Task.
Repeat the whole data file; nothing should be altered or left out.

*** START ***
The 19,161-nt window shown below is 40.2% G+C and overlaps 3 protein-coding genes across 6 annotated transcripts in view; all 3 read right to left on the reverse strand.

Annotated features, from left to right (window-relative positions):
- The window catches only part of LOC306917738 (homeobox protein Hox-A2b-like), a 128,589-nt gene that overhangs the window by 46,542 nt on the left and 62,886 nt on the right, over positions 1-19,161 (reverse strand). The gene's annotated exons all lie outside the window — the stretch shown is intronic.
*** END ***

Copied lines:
The 19,161-nt window shown below is 40.2% G+C and overlaps 3 protein-coding genes across 6 annotated transcripts in view; all 3 read right to left on the reverse strand.

Annotated features, from left to right (window-relative positions):
- The window catches only part of LOC306917738 (homeobox protein Hox-A2b-like), a 128,589-nt gene that overhangs the window by 46,542 nt on the left and 62,886 nt on the right, over positions 1-19,161 (reverse strand). The gene's annotated exons all lie outside the window — the stretch shown is intronic.